Thursday, 12 December 2013

OSSEC Installation Tutorial for File Integrity Montoring


We have used Osiris File Integrity Monitor for several years at work, to satisfy PCI DSS Section 11.5. (PCI Compliance, or Payment Card Industry Compliance, is something your business has to achieve to process credit card payments, and includes rules your business must follow. See here.) It has worked well, but lately we have noticed Osiris processes running out-of-control and pinning the CPU on our production servers. We have used compensating controls to produce an Intrusion Detection System, as commercial packages such as Tripwire, though very good,  are very costly (like $30K/year). Osiris has not been under active development since 2007. I updated the fine open-source code and compiled new agents to install on Windows 7 computers, and have happily shared this with many people over the years who discover and decide to use this software. However old, it worked. But it's time to move on...

Still budget-constrained, our organization has decided to go with OSSEC. the Open Source SECurity Host-based Intrusion Detection System. We're just getting started with the File Integrity Monitoring part, but OSSEC also performs log analysis, policy monitoring, real-time alerting and active response. All big-ticket items in PCI Compliance. It will also do rootkit detection, which is a bonus.

Following are some notes on how to get your File Integrity Monitoring (FIM) set up. OSSEC server requires a *nix system, while client agents are available for PC/Linux/Mac/BSD/Solaris.

I will set up the OSSEC server on an Ubuntu Server 12.04 (LTS) VM running in VMPlayer, connected to my Windows 7 box. Our production environment is 100% Windows, so we will need a separate *nix server to use this software. Going forward, using OSSEC will be worth it as we use more features of OSSEC to satisfy our PCI Compliance needs.


This tutorial assumes you are doing this on a Windows machine, and running the test VM on this machine.

Prepare the VM

Download the following files:

Download VMWare Player and Ubuntu Server iso.
Install VMWare Player.
Open VMWare Player, create a new VM. Select Ubuntu, select the iso file you downloaded.
Boot into the Ubuntu VM.
Install gcc:

    sudo apt-get install gcc make 

Install OSSEC



Unpack and verify file intergrity:

    cat ossec-hids-2.7.1-checksum.txt
    [this will show the MD5 and SHA1 hash values]
    sha1sum ossec-hids-2.7.1.tar.gz
    [this will show the SHA1 hash value of the file, can do same with md5sum]
    tar xzvf ossec-hids-2.7.1.tar.gz

Compile source:

    cd ossec-hids-2.7.1/
    sudo ./

Once installed, run:

    /var/ossec/bin/./ossec-control start 

Accept the defaults, but enter your own email address and a valid smtp server. See bottom half of this page if you are uncertain.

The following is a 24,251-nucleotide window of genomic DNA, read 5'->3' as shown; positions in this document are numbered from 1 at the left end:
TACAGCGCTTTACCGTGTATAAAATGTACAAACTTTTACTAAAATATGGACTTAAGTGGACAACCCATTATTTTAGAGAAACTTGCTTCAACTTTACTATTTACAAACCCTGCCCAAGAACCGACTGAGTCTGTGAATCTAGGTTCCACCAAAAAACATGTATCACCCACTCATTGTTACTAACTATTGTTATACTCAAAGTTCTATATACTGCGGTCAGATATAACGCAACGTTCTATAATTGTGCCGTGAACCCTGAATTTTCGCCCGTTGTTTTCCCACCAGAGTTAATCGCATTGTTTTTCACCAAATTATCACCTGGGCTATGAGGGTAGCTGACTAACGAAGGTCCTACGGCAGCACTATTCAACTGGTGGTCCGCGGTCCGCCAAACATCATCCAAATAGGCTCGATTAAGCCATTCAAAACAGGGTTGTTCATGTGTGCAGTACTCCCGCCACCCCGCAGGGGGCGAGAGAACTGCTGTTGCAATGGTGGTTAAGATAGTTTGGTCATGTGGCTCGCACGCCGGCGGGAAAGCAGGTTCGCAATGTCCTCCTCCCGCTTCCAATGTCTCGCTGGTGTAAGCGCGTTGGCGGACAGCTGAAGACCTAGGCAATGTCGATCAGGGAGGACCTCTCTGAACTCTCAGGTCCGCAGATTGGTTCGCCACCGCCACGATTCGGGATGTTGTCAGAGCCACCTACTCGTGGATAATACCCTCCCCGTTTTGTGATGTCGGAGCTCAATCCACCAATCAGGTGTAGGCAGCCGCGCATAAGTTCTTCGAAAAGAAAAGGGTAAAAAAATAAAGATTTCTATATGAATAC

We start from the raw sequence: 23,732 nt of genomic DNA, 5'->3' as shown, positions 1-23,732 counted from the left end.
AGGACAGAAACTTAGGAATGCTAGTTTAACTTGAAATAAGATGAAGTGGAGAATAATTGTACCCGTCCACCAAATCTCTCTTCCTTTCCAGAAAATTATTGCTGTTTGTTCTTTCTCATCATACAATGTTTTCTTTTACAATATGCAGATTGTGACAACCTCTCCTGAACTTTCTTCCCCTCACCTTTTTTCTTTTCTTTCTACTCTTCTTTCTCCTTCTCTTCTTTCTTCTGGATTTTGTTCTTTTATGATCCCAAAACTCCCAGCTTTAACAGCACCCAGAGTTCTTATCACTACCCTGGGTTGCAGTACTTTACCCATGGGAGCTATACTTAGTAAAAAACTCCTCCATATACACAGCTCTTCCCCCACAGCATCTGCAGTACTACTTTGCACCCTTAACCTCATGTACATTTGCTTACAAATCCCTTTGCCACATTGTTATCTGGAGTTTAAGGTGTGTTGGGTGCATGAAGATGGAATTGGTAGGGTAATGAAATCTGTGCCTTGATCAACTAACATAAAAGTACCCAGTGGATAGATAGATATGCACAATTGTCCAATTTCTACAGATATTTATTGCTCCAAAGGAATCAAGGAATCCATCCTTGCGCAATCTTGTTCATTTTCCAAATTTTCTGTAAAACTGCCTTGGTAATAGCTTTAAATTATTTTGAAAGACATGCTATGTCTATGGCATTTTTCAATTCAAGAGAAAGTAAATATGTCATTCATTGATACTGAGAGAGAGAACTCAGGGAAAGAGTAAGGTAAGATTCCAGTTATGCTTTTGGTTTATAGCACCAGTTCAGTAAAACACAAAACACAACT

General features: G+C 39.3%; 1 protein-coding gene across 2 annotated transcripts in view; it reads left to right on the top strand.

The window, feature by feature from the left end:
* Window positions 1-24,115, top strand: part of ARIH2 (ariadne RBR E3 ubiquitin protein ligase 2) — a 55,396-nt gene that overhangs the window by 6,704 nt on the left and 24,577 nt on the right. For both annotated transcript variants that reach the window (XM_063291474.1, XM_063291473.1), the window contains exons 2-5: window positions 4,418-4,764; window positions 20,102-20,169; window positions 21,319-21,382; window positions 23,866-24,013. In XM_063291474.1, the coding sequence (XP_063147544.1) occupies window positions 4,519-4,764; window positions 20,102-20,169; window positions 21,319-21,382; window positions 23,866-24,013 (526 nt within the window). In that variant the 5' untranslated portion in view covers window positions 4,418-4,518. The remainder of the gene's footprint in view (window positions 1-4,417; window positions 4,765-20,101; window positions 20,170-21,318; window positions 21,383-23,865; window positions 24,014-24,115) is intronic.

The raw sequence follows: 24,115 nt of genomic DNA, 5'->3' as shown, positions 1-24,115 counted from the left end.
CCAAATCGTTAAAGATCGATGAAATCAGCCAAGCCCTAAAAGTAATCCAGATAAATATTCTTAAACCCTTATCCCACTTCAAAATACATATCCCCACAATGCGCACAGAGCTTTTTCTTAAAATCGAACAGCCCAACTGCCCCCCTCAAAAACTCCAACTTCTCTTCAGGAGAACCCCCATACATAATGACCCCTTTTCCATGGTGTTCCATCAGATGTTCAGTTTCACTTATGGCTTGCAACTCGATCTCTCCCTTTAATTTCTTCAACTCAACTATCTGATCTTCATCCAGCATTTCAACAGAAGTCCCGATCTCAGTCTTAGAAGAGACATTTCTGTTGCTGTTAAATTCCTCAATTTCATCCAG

You can verify what's running with:

    /var/ossec/bin/ossec-control status

Install OSSEC Agent

 On the Windows host, run the downloaded ossec-agent-win32-2.7.1.exe

Once installed, run the app. It will ask for the server IP and key values.

Back on the Ubuntu server VM, you can get the IP with:


There will be an IP listed under the "eth0" section, second line, 'inet addr:' Enter this in the "OSSEC Server IP" input field in the OSSEC Agent Manager GUI on the Windows Host.

On the Ubuntu server VM:


Here you can List your Agents, Add/Delete Agents, and get existing Keys. 

Select (A) Add an agent.
Give a descriptive name for the host Agent.
Give the IP of the host (in Windows, open Powershell and type: ipconfig. Use the IPv4 Address that is listed under the section "Ethernet adapter VMWare Network Adapter VMnet1:").
Accept the default Agent ID.

Select (E) Extract key for an agent.

Enter this key into the "Authentication Key" input field in the OSSEC Agent Manager GUI on the Windows Host.

(Reference: OSSEC Manual, Working With Agents)

Edit ossec.conf

On the Ubuntu server VM, copy then open the configuration file:

    sudo mv /var/ossec/etc/ossec.conf /var/ossec/etc/ossec-BACKUP.conf
    sudo vi /var/ossec/etc/ossec.conf

Below the <global> section, add:

<rule_id>550, 553, 554</rule_id>
<!-- monitor rules: 550 changes, 553 deleted, 554 added -->

In the <syscheck> section, you can enter types of files to ignore, for example:

<ignore type="sregex">.jpg$|.jpeg$</ignore>

Read through the rest of the config file, it will be self-explanatory where to add directories to monitor or skip.

The rules to monitor changes (550) and deletions (553) are pre-defined. To add the rule to create an alert for new files (554):

    sudo vi /var/ossec/rules/local-rules.xml

Under <rule id="100001" ...>, enter:

<rule id="554" level="7" overwrite="yes">
<description>Added file to system.</description>

Restart OSSEC for rules to apply:

    /var/ossec/bin/ossec-control restart

Add firewall rules on Windows for UDP Port 1514.

IP Tables will be wide open on the Ubuntu server. To lock it down, this is a nice summary of what you can do. Before the final rule to block all remaning traffic, I added:

#allow pings:
sudo iptables -A INPUT -p icmp -j ACCEPT
#ossec port

sudo iptables -A INPUT -p udp -–dport 1514 -j ACCEPT

Hook this up to scheduling and reporting, depending on your needs.

More Info

Agent to Server Connection Issues
Alert Options
OSSEC Google Group
Syscheck File Integrity Monitoring
OSSEC Host-Based Intrusion Detection Guide
Agent Control

Happy Intrusion Detection and File Monitoring!

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